Hemp & Sustainable Industrialisation

Hemp & Sustainable Industrialisation

The industrial hemp super-crop has a rich history dating ten thousand years back when it was discovered in, and first used across Central Asia. Ever since it has played a pivotal role in innumerable key advancements for mankind-- ranging from indigenous applications by the ancient Chinese, Indian and Egyptian civilizations, to modern-day pure carbon Nanosheets in supercapacitors. However, “just because it was used to make paper or clothes back then, it doesn’t mean it should be used even today, right?” we were asked once. She was right; in areas where alternatives are cheaper, easily available, or technically superior, hemp can be replaced. One point for human progress, probably a negative for the Earth.

In the madness of industrialization, several critics have pointed out, man developed techniques for ‘large scale unsustainable natural resources exploitation’. According to Eric McLamb, Founder & CEO of EGN, today’s changing weather patterns, global warming, environmental degradation, food production challenges and the state of the human condition can all be attributed directly to the coming of age of man’s ingenuity: The Industrial Revolution. The Industrial Age heralded prosperity and monumental improvements in the human condition, but just as quickly ravaged the planet. From then to now, we’ve lost a multitude of natural resources to our idea of “human progress”.

Henry David Thoreau pinpoints the irony of such an existence aptly: “What is the use of a house if you haven't got a tolerable planet to put it on?”

The need of the hour is to heal the planet and to also devise an imaginative strategy to make us and our world truly thrive. Our imagination takes us to that world of the Chinese, Indian and Egyptian civilizations were the strongest fiber held together nature and human progress—Hemp.

Logan Yonavjak, Thought Leadership Specialist at Morgan Stanley's Institute for Sustainable Investing, explains this part best-- “not only can hemp be used for an astonishing number of products, but its net environmental benefit is also impressive. Among the more salient features, hemp grows in a variety of climates and soil types is naturally resistant to most pests and grow very tightly spaced allowing it to outcompete most weeds. A natural substitute for cotton and wood fiber, hemp can also be pulped using fewer chemicals than wood because of its low lignin content. Its natural brightness can obviate the need to use chlorine bleach. Hemp is not a panacea for our social, economic, and environmental woes—no single crop can do that. However, as we transition to a future that embraces more sustainable agriculture practices industrial hemp can help lead the way. With focused and sustained research and development, hemp could spur dramatic positive ecological and economic benefits. For instance, renewable, fast-growing hemp is a substitute for many unsustainable products like non-organic cotton (which currently uses more than 25 percent of the world’s insecticides and more than 10 percent of the world’s pesticides) and many plastic products.”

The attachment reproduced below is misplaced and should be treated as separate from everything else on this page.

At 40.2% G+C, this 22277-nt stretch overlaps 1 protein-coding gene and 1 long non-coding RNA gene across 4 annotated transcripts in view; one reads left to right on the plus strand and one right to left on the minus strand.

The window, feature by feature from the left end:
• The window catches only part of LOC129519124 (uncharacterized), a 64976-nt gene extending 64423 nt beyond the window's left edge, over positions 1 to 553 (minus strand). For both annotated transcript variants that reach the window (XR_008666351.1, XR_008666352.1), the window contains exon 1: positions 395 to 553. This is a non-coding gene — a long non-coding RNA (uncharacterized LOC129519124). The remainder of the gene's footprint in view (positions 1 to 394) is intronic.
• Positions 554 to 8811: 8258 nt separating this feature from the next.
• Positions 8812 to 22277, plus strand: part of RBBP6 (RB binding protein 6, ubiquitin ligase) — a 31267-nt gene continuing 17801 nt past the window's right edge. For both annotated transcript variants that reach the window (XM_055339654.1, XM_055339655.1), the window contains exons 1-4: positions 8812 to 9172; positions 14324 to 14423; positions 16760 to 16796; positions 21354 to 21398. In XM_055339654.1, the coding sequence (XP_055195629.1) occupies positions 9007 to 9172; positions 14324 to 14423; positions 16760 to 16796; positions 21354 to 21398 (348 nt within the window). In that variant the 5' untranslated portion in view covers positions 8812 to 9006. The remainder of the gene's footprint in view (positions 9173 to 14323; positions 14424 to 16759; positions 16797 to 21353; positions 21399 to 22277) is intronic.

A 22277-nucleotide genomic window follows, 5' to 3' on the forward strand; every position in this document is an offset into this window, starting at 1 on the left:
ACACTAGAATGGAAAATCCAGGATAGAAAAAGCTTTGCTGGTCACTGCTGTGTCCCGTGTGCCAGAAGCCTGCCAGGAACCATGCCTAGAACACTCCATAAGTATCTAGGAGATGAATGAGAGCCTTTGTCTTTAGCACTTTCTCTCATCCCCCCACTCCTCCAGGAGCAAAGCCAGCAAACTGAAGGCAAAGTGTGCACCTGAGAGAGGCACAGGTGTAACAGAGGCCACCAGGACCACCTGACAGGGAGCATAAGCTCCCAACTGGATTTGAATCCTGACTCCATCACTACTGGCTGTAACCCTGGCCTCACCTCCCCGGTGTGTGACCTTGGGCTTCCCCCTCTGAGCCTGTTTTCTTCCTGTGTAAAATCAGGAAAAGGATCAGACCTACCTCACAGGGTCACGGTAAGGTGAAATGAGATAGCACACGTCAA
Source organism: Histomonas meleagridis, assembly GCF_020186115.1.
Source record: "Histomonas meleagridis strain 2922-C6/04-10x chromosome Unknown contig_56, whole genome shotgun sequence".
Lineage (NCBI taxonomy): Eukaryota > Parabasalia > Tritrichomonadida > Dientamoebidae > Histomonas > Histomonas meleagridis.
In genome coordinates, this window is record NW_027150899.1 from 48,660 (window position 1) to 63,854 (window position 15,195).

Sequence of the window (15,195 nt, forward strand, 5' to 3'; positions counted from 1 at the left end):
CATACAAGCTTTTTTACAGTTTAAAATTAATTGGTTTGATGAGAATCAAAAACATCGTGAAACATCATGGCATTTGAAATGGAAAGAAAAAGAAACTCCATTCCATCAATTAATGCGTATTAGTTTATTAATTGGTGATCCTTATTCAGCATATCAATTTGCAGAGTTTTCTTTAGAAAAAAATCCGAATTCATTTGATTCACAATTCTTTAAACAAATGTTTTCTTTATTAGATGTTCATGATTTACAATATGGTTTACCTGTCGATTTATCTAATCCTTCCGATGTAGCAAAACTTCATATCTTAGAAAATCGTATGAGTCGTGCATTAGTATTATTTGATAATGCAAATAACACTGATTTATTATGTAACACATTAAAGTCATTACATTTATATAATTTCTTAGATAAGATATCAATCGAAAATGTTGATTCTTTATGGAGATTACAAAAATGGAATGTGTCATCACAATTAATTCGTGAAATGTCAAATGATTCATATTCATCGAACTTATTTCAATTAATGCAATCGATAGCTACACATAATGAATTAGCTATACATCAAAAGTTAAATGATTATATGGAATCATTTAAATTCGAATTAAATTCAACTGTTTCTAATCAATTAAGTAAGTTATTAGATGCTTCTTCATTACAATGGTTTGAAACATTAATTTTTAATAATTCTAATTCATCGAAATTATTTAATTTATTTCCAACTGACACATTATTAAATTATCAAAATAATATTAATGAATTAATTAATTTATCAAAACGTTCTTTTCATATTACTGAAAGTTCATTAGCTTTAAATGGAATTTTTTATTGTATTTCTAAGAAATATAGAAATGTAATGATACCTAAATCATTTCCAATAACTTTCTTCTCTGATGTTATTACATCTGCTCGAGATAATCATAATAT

When founding BOHECO, we had firmly envisioned that while Silicon Valley and the best innovators in the world continue to ‘make a dent in the universe’, farmers in developing economies will grow and provide the critical sustainable material of the future. As we traveled further into the Indian countryside, trying to trace the much-fabled history and origins of the cannabis plant, we found its uses in the humblest places – women who used the seed’s oil to moisturize their skin in the dry climate of the mountain, or crushed seeds in a delectable chutney for dinner. These places are probably the origins for discoveries for sustainable materials like hemp-based building material and hemp-based battery chargers.

When we saw this, we asked ourselves, should we continue to build our nation the way OECD countries and economies were built, or are we going to be more cognizant of our impact on the planet? Industrialization & growth is inevitable across several parts of the world-- Asia, Africa, Eastern Europe, South America & the Caribbean. But we want to build a future where there is room to explore sustainable solutions and implement them, and thereby celebrate their origins, which we often leave behind while climbing the development ladder.

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